Sleep is baseball’s secret X-factor. Being the only professional sport where teams play an overtime game nearly every day of the season has its charms, but also its challenges.

“Baseball is still somewhat unique in the sports landscape because of its steady, methodical progression throughout the year,” said Dr. Scott Kutcher, a clinical associate professor at Stanford with a focus on sleep medicine. “It’s the constant stress of playing without a clock and how to fit sleep into this puzzle of not knowing how the game is going to end.”

The 2022 Phillies, to take a random example, had a stretch of 14 games in 13 days in June.

On the front end, within five days, they had two night games and then a four-hour day game in Milwaukee, followed by an overnight trip to Philadelphia (losing an hour in the sky with the time change) for a three-hour, 24-minute night game followed by a day game.

On the back end was a home streak against the Nationals that spanned four games in 50 hours.

Try to get 10 hours of uninterrupted sleep somewhere in there.

“That’s one of the challenges that baseball’s schedule creates for players,” Guardians president Chris Antonetti said. “A lot of sleep advice revolves around having a consistent bedtime and wake-up time. None of that is really possible in professional sports. So we have to find other ways to adapt to that given some of the schedule constraints.”

The result is the evolutionary death of the literal “everyday” player.

In each of the last two seasons, only two players have played in all 162 games (Whit Merrifield and Marcus Semien in 2021 and Matt Olson and Dansby Swanson in 2022). Last season, just 88 players appeared in 140 or more games — the fewest in a full season since 1972, when there were six fewer teams. Cal Ripken Jr.’s hitting streak is as certain as Fort Knox.

The result for fans is less opportunity to see the best athletes on the field.

The presentation timer obviously can’t fix all that. But it can improve our chances of seeing the best players perform at their best.

That is, if they heed the bedtime advice of Guyer and other advocates.

“You’ll only get 30 minutes more sleep,” Kutcher said, “if you actually sleep 30 minutes more.”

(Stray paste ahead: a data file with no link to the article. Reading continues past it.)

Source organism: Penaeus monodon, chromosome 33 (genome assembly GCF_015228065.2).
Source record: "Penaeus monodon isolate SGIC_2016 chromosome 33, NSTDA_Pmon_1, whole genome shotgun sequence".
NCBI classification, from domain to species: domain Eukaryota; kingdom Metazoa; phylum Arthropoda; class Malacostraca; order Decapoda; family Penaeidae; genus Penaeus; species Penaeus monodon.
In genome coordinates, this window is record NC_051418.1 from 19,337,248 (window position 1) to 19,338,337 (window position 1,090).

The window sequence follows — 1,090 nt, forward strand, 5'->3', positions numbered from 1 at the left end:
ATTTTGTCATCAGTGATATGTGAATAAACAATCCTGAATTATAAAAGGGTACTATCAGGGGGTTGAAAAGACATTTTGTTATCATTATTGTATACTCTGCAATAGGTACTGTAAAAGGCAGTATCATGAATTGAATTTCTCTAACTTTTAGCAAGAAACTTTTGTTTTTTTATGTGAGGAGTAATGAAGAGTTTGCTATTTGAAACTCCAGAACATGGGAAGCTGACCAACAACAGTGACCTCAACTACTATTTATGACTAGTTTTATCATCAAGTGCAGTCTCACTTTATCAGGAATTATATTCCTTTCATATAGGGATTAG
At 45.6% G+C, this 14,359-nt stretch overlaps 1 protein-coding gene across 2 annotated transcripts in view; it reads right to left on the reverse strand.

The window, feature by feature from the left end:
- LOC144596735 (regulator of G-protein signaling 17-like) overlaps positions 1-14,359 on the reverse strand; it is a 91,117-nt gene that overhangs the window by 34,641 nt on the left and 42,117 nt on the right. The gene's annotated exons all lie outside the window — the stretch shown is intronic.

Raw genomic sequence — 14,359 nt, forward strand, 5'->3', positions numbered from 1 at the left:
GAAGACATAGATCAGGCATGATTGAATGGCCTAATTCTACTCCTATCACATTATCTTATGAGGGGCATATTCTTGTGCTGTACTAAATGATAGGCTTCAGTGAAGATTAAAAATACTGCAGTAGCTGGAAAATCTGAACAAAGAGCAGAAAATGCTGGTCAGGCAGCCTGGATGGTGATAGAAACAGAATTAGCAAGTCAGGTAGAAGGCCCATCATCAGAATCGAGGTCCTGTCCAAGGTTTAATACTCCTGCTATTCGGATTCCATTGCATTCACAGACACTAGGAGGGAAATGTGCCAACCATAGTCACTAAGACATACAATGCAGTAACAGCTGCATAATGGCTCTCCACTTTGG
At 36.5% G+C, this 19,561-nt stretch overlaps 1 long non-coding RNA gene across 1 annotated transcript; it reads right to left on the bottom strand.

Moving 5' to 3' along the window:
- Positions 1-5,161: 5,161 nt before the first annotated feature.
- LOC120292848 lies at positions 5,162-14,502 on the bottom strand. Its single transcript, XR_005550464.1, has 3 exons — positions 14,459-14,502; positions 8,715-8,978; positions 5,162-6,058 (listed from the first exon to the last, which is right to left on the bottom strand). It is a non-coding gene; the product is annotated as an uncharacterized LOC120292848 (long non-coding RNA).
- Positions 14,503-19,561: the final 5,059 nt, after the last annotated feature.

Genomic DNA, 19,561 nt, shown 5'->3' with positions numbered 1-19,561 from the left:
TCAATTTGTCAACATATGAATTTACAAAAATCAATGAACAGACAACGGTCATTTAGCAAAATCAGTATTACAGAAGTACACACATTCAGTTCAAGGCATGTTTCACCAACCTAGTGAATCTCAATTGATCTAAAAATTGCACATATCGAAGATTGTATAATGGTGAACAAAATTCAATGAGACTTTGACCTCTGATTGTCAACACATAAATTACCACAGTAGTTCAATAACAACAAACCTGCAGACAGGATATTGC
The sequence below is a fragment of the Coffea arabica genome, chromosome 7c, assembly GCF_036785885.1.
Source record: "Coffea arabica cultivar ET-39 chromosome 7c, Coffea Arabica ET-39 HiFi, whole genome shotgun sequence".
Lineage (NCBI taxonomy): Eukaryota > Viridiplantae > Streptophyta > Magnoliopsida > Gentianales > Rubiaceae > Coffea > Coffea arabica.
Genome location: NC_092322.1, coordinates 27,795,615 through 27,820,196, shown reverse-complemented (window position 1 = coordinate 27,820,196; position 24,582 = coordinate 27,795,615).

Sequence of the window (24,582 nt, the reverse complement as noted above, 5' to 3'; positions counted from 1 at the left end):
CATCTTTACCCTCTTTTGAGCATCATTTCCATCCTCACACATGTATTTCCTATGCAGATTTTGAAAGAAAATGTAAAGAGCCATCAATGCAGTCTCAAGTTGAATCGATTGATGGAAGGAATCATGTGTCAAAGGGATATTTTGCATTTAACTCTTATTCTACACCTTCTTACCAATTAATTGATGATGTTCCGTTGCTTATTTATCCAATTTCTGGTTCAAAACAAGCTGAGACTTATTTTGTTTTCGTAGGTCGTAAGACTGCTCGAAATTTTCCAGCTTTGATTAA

Kutscher cites a study of interns whose maximum consecutive work hours were reduced from 24 hours to 16 hours. The study found no difference in their sleep patterns. They had an extra eight hours at their disposal, but they didn’t change their bedtime habits.

“You only get change if you promote it,” Kucher said. “If a team brings in sleep doctors and explains why it’s important not to use that extra time playing video games … why it’s important for your health and longevity.”

In 2013, Kutscher, then an assistant professor of sleep and neuroscience at Vanderbilt, found that sleep affects wood. He used a database of every pitch in every Major League game from the previous season to determine that strike zone judgment had deteriorated over the course of the year, suggesting travel fatigue and disturbed sleep. Another study published that year by Dr. W. Christopher Winter of the Center for Sleep Medicine at Martha Jefferson Hospital in Charlottesville, Va., tracked self-reported sleepiness scores of 80 players over a three-season period and found a strong correlation between the sleepiness of MLB player and his longevity in the league. Additionally, a 2014 study published in the Journal of Pediatric Orthopedics found that high school athletes who slept less than eight hours a night were 1.7 times more likely to sustain an injury than those who were were more rested.

“I can go on a sleep talk and whether I’m in the 50th or 90th percentile, no one is going to analyze the timing of my show or how good my jokes are,” Kutcher said. “But that’s not true on a baseball field. Everything counts there. At the elite level, small differences in performance have a big impact on results.”

Perhaps then small – or not so small – differences in game times can have a big impact on performance.

So don’t sleep on this submission timer benefit.

“In baseball, your sleep schedule is not going to be the same every night,” Guyer said. “But if you can make it as consistent as possible, that’s a huge lever for recovery and energy levels.”